, because some urls are for ads and don’t show the timestamp.

# Step 2 : Analysis

## Impact of the age on the price

`ggplot(data) + geom_smooth(aes(y=price, x=age, color=category)) + scale_x_continuous(breaks = seq(0,90,10))`

What can we see on this graph ?

- Prices go down almost linearly during the first 15 years.
- After that, you can expect prices to remain kind-of stable for bikes which are just about to become vintage.
- Motorbikes more than 30 years old start to see a constant rise in value.
- Cat C and Cat D bikes have a value that is constantly lower than the value of non-category motorbikes. They decrease in value steadily.

Now, let’s focus on bikes which are less than 15 years old, not in a category.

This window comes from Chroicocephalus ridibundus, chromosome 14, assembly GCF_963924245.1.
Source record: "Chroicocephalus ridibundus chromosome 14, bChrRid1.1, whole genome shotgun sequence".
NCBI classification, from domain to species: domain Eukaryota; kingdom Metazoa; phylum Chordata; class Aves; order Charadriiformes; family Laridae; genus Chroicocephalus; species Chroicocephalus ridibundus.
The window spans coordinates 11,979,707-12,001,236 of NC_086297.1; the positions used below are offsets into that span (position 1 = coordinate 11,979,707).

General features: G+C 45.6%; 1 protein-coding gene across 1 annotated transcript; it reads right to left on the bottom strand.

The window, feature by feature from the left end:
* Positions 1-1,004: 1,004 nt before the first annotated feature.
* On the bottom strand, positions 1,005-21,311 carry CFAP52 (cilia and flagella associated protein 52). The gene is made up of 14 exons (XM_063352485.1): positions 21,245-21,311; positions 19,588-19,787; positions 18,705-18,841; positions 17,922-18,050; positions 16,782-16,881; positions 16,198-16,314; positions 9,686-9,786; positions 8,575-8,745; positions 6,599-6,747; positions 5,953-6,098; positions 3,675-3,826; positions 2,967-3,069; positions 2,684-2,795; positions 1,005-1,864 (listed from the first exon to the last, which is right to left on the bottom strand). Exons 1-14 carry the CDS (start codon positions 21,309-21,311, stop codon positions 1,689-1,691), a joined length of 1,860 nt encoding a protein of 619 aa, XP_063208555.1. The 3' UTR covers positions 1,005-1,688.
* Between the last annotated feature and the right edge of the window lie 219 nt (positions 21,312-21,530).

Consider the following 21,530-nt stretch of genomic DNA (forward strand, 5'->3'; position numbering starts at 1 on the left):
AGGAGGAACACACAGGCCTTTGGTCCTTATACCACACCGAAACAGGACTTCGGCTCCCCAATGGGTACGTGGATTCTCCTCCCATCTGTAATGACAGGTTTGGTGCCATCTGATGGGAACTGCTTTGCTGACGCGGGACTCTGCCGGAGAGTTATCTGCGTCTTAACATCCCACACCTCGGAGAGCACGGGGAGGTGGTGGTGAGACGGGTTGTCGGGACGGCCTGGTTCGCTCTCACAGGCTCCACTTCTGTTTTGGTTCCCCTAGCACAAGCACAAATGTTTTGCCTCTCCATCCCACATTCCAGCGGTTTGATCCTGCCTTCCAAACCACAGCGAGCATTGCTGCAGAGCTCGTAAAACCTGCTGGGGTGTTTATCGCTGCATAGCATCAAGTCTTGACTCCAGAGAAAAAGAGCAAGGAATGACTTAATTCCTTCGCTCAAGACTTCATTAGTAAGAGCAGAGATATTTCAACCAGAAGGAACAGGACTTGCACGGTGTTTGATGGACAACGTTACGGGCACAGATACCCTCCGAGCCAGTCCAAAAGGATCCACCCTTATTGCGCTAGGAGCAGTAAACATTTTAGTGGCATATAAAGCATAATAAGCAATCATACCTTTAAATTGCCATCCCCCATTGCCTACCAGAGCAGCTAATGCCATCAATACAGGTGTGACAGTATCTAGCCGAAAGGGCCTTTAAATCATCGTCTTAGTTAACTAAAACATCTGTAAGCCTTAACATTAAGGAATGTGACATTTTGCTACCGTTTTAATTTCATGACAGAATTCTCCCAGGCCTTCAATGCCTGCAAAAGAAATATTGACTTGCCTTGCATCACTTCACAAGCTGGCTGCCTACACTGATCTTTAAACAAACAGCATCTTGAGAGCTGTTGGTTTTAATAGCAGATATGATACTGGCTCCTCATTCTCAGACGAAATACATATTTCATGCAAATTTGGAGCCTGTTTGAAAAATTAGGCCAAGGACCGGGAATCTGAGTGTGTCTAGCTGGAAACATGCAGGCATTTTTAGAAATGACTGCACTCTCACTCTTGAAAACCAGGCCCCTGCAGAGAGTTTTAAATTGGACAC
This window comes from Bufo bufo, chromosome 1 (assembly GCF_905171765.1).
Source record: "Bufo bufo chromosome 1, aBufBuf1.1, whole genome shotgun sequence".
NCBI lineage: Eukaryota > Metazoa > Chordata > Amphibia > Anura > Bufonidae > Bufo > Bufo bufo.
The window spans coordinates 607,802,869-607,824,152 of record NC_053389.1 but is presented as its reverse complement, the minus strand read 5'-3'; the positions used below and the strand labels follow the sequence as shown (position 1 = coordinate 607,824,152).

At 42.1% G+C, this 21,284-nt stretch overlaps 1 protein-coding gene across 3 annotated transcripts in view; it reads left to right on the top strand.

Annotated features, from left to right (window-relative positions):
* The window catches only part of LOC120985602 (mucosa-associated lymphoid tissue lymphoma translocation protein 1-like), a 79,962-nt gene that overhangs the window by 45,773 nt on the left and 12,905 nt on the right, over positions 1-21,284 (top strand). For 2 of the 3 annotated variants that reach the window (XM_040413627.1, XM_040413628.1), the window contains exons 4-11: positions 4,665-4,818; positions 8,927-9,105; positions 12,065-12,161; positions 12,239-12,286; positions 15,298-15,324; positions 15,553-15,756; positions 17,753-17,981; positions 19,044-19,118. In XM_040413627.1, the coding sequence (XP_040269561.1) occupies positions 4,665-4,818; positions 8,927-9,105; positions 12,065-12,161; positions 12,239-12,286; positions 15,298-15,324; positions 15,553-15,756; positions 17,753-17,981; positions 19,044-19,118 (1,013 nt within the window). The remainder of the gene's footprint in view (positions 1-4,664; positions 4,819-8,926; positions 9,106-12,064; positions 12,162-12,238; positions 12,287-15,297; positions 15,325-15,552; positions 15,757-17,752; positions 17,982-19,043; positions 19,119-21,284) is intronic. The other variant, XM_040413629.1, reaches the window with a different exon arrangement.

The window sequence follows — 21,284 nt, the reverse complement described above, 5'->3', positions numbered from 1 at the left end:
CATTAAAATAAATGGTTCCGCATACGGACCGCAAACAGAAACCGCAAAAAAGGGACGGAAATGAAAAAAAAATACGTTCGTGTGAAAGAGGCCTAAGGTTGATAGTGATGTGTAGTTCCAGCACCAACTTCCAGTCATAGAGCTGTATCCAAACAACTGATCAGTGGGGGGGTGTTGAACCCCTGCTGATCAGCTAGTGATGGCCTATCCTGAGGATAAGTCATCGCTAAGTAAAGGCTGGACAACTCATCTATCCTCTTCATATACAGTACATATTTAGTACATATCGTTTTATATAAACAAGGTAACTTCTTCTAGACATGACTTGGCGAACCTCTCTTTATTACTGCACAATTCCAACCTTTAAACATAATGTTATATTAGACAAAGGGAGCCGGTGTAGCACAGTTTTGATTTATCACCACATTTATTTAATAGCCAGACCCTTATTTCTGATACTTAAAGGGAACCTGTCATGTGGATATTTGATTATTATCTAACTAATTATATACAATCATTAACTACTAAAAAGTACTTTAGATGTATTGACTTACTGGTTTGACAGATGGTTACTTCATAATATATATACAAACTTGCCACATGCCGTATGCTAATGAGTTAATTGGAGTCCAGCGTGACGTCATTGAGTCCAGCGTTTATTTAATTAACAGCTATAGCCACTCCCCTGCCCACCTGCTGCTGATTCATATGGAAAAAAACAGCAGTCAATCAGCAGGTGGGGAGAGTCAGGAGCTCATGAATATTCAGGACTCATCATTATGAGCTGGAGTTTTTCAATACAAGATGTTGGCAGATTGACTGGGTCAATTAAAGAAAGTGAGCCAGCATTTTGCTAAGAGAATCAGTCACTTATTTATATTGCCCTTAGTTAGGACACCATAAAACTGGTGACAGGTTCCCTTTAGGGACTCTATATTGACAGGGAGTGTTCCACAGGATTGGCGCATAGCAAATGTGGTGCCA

`data = subset(data, age <= 15 & category == "")`

We can evaluate this discount :

`summary(lm(price ~ age, data))`

```
##
## Call:
## lm(formula = price ~ age, data = data)
##
## Residuals:
## Min 1Q Median 3Q Max
## -8461 -2020 -479 1308 47431
##
## Coefficients:
## Estimate Std. Error t value Pr(>|t|)
## (Intercept) 8961.18 40.13 223.28 <2e-16 ***
## age -442.60 6.81 -64.99 <2e-16 ***
## ---
## Signif. codes: 0 '***' 0.001 '**' 0.01 '*' 0.05 '.' 0.1 ' ' 1
##
## Residual standard error: 3236 on 15503 degrees of freedom
## Multiple R-squared: 0.2141, Adjusted R-squared: 0.2141
## F-statistic: 4224 on 1 and 15503 DF, p-value: < 2.2e-16
```

We see whe should expect a loss of value of £442/year, but it makes more sense to assume this loss in value should be a percentage of the original value, which would be `442/8961`

, or about 5%/year for the first 15 years.

## Impact of brands

As a first approximation, we can take the first word of the ad title to get the brand. Brands that use several words will be trimmed, but that should be good enough for now.

```
data$brand = as.factor(word(data$title))
brands = data %>% group_by(brand) %>% tally(sort = TRUE)
big_brands = brands[1:8]$brand
data$big_brand = data$brand %in% big_brands